He’s blessed with special gifts and is always on the side of good.
I feel the same way about small businesses. They are the good guys, they are the ones worth fighting for, and they are the ones that drive our communities forward.
Why, then, has the Voldemort of the daily deal industry descended on local merchants nationwide, forcing many of them out of business?
In the Harry Potter books, Voldemort is known as “he who shall not be named.” Daily deals burst onto the scene in the last couple years and worked great for some savvy businesses, but proved disastrous for many. If you’ve followed the destruction wrought on many businesses running deals without control over the terms, you’ll see why we often call the market leader “they who shall not be named.”
Small businesses are the lifeblood of the community
Growing up in Bismarck, N.D., my life was fueled by local businesses. Friends were small business owners, employees of small businesses went to our church, small businesses always sponsored the little league team, and many meals were eaten at locally-owned restaurants. Small businesses were the lifeblood of the community.
Running a small business is a never-ending battle, but we always knew that dollars spent with a local business stayed in the community, and that meant a lot.
Daily deal vendors are like the schoolyard bully
It is with this background that I became appalled at the way we’ve seen local merchants treated by daily deal vendors the last couple years. The industry has been set up for the deal providers’ success, not local merchants’ success.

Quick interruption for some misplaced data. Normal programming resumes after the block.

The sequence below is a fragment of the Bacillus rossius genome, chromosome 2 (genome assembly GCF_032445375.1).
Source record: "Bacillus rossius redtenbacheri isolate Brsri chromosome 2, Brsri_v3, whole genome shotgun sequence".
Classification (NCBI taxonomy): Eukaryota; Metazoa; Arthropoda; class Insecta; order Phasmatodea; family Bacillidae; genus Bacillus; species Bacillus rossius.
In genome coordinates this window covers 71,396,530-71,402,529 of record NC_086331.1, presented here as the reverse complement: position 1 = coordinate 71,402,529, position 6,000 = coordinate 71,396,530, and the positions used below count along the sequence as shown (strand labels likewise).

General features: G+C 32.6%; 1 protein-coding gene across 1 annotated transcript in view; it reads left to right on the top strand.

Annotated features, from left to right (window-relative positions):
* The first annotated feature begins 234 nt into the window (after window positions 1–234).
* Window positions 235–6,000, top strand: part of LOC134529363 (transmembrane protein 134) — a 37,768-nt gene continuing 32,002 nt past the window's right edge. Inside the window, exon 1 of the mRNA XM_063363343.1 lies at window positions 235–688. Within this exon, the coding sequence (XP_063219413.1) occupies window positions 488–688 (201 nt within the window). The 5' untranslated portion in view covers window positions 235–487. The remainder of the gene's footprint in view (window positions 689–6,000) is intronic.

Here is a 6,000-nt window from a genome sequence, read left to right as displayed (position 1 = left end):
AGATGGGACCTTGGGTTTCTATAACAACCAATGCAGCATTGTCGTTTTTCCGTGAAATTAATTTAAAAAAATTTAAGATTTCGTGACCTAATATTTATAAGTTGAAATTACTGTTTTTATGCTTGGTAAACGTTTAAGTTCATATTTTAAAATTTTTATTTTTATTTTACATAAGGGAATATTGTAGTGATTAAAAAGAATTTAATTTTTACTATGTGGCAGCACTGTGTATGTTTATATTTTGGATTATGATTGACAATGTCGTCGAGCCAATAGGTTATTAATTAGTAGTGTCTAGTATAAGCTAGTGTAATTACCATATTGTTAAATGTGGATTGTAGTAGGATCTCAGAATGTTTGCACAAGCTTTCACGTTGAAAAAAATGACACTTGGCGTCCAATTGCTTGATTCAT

Daily deal providers have relentlessly held local merchants hostage to the tyranny of taking up to 50% of their revenues to run a deal. They have become the schoolyard bully stealing local merchants’ hard-earned lunch money every day.
Coming to the aid of small businesses
Examples abound about local businesses that have gone bankrupt after running a daily deal that didn’t work.
Rays of light are beginning to pop up, however.
We saw an inspiring case recently in which Food for All Market, a natural foods store in a Philadelphia suburb, was on its way out of business after losing over $10,000 running a daily deal with “they who shall not be named.”
Amy Kunkle, Food for All’s owner, sent an email (using Constant Contact) to her loyal customers with the sad news. Her email subscribers rallied, providing thousands of dollars of loans. These people were unwilling to see a pillar of the community lost.
The time has come for change
In the next chapter of the local deals industry, merchants will regain control.
They will be able to run deals that work for them because nobody knows their customers better than they do.
Deals won’t put them out of business because deals should bring new customers, not break the bank.
Loyal customers will be incented to tell their friends about a deal because word of mouth has always fueled growth in local businesses.
Help is on the way
SaveLocal will always stand up for the rights of small businesses. We will always fight in your corner. And we will do our level best to save you from the schoolyard bully.
Voldemort is easy to root against. He is always trying to get away with something, generally up to no good, and he can’t be trusted to look out for the interests of anyone other than his own.
We really don’t like that guy.
Have you ever used a daily deal to find new customers? Share your experience in the comments field below.